The Importance of Time Value in Options Trading

Intrinsic Value vs. Time Value
  In-the-money Out-of-the money At-the-money
Put/Call Time-value decreases as an option gets deeper in the money; intrinsic value increases. Time-value decreases as an option gets deeper out of the money; intrinsic value is zero. Time-value is at a maximum when an option is at the money; intrinsic value is zero.
Note: Intrinsic value arises when an option gets in the money.

Time-Value Decay

In the figure below, we simulate time-value decay using three at-the-money S&P 500 call options, all with the same strikes but different contract expiration dates. This should make the above concepts more tangible. Through this presentation, we are making the assumption (for simplification) that implied volatility levels remain unchanged and the underlying asset is stationary. This helps us to isolate the behavior of time value. The importance of time value and time-value decay should thus become much clearer.

Taking our series of S&P 500 call options, all with an at-the-money strike price of 1,100, we can simulate how time value influences an option’s price. Assume the date is Feb. 8. If we compare the prices of each option at a certain moment in time, each with different expiration dates (February, March, and April), the phenomenon of time-value decay becomes evident. We can witness how the passage of time changes the value of the options.

The figure below illustrates the premium for these at-the-money S&P 500 call options with the same strikes. With the underlying asset stationary, the February call option has five days remaining until expiry, the March call option has 33 days remaining, and the April call option has 68 days remaining.

As the figure below shows, the highest premium is at the 68-day interval (remember prices are from Feb. 8), declining from there as we move to the options that are closer to expiration (33 days and five days). Again, we are simply taking different prices at one point in time for an at-the-option strike (1100), and comparing them. The fewer days remaining translates into less time value. As you can see, the option premium declines from $38.90 to $25.70 when we move from the strike 68 days out to the strike that is only 33 days out.

Image by Julie Bang © Investopedia 2019 

The next level of the premium, a decline of 14.7 points to $11, reflects just five days remaining before expiration for that particular option. During the last five days of that option, if it remains out of the money (the S&P 500 stock index below 1,100 at expiration), the option value will fall to zero, and this will take place in just five days. Each point is worth $250 on an S&P 500 option.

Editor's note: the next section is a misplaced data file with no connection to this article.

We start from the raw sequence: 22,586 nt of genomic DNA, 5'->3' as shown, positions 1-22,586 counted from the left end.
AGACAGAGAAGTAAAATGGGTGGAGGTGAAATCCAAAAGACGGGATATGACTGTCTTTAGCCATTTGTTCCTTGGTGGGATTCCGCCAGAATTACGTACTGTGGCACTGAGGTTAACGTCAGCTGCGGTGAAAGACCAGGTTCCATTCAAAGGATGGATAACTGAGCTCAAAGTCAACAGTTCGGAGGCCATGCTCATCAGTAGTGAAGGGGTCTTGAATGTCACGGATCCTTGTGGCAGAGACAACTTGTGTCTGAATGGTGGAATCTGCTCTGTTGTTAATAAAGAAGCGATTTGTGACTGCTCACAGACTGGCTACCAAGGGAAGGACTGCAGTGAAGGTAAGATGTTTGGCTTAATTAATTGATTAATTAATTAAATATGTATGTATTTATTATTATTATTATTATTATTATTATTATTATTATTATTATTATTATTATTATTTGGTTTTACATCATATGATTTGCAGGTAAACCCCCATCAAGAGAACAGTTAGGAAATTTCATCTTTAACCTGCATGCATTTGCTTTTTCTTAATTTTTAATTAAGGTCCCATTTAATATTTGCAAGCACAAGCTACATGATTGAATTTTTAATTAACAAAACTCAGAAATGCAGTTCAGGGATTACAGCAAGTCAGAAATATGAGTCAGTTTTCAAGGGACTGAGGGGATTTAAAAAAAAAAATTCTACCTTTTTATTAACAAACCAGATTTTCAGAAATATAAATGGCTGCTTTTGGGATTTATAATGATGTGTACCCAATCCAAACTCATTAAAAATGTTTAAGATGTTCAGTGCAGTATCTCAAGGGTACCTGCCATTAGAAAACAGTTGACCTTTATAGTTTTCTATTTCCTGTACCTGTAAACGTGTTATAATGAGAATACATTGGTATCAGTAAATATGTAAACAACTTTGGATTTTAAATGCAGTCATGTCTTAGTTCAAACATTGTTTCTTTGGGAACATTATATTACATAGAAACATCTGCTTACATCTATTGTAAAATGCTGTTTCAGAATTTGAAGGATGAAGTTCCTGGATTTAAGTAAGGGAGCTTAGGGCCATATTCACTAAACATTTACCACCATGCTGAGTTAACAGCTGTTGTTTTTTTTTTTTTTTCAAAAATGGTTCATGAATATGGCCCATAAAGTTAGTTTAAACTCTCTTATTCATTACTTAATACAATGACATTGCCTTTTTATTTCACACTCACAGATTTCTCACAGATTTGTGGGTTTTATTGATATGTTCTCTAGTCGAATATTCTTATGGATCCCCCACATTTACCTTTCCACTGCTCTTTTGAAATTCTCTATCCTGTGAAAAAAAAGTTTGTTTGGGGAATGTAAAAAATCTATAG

One important dynamic of time-value decay is that the rate is not constant. As expiration nears, the rate of time-value decay (theta) increases (not shown here). This means that the amount of time premium disappearing from the option’s price per day is greater with each passing day.

The concept is looked at in another way in the figure below: The number of days required for a $1 (1 point) decline in premium on the option will decrease as expiry nears.

Image by Julie Bang © Investopedia 2019 

This shows that at 68 days remaining until expiration, a $1 decline in premium takes 1.75 days. But at just 33 days remaining until expiration, the time required for a $1 loss in premium has fallen to 1.28 days. In the last month of the life of an option, theta increases sharply, and the days required for a one-point decline in premium falls rapidly.

At five days remaining until expiration, the option is losing one point in just less than half a day (0.45 days). If we look again at the Time-Value Decay figure, at five days remaining until expiration, this at-the-money S&P 500 call option has 11 points in premium. This means that the premium will decline by approximately 2.2 points per day. Of course, the rate increases even more in the final day of trading, which we do not show here.

How Is an Option’s Time Decay Measured?

Options traders use the Greek value Theta (Θ) to measure time decay, and interpret it as the dollar change in an option’s premium given one additional day to expiration, all else equal. Therefore, an option with a premium of $2.30 and a theta of $0.05 will be worth $2.25 the next day, assuming nothing else changes.

Which Options Have the Greatest Time Value?

At-the-money options have the greatest time value (and are also most sensitive to time decay, as measured by theta). Moreover, options approaching expiration see their time decay accelerate the fastest relative to those with longer expirations remaining.

Why Is Time Value of Options Also Called Extrinsic Value?

An option’s premium is composed of two parts: intrinsic and extrinsic value. Intrinsic value is the amount of money the option contains if it were exercised immediately. For instance, a 30-strike call allows you to buy shares at $30, and if the stock is trading at $35, there has to be $5 of intrinsic value in that call. Extrinsic value is anything above the intrinsic value. So, if you instead owned the 40-strike call when the stock is trading at $35, it wouldn’t be worth anything to exercise at the moment. But, there will still be a premium, or the extrinsic value, which is based on the chances that this option will pan out before expiration. This is based on the time value of the option, since the more time there remains, the more chances the stock will rise above $40.

The Bottom Line

While there are other pricing dimensions (such as delta, gamma, and implied volatility), a look at time-value decay is helpful to understand how options are priced.

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